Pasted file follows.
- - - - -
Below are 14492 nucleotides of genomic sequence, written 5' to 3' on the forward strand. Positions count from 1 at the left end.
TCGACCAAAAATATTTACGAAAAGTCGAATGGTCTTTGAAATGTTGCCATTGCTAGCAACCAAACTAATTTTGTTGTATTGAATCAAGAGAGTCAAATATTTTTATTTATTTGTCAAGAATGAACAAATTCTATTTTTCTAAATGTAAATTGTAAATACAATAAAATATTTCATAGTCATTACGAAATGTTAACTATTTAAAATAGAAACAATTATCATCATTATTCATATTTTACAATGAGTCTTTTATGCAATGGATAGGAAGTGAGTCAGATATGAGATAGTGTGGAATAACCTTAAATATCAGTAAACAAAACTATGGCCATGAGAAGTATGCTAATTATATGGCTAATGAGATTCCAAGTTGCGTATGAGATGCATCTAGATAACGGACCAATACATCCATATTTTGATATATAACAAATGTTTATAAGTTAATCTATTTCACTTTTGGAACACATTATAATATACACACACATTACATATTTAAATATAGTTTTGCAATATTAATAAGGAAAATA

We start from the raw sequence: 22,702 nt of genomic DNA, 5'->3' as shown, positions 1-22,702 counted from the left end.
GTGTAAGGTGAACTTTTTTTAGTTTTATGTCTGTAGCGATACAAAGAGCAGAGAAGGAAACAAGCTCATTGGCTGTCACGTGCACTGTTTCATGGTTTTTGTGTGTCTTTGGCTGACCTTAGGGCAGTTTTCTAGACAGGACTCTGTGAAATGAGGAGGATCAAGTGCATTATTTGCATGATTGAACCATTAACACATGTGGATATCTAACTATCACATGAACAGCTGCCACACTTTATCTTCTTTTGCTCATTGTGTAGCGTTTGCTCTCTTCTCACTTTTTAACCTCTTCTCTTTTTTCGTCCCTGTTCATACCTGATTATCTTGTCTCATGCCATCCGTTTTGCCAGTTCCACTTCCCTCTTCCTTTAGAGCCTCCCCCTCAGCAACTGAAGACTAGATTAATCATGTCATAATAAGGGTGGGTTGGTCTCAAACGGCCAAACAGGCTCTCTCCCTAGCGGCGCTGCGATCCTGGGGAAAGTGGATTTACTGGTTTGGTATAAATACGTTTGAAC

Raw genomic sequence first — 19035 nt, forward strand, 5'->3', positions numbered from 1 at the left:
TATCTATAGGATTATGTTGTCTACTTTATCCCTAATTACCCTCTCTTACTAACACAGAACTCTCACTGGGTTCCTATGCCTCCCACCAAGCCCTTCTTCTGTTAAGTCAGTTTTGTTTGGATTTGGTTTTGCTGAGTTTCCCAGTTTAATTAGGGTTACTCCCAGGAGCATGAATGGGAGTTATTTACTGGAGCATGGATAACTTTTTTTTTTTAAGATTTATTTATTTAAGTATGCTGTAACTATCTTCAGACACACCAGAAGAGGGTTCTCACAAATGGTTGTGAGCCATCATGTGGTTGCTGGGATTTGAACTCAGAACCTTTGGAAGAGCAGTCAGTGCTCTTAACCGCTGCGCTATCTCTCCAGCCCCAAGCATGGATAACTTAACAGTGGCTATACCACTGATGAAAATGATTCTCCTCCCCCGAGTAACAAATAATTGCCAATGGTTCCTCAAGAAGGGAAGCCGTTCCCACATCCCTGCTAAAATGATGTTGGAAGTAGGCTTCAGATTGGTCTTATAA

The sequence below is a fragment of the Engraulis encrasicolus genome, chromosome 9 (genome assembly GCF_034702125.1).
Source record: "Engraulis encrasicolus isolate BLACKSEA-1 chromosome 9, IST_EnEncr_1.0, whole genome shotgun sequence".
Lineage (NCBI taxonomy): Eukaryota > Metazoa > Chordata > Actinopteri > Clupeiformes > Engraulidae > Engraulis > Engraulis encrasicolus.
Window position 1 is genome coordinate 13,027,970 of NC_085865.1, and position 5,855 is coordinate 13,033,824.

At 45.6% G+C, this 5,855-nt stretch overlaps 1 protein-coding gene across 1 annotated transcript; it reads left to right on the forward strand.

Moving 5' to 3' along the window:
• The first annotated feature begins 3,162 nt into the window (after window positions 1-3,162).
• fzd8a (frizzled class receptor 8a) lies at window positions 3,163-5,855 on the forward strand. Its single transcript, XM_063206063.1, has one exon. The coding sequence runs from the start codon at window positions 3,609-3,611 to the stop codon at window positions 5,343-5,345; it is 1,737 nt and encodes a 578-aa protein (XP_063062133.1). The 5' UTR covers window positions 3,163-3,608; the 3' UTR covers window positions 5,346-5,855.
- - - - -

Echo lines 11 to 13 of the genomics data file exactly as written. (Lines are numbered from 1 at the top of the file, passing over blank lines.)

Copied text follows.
At 45.6% G+C, this 5,855-nt stretch overlaps 1 protein-coding gene across 1 annotated transcript; it reads left to right on the forward strand.

Moving 5' to 3' along the window:
• The first annotated feature begins 3,162 nt into the window (after window positions 1-3,162).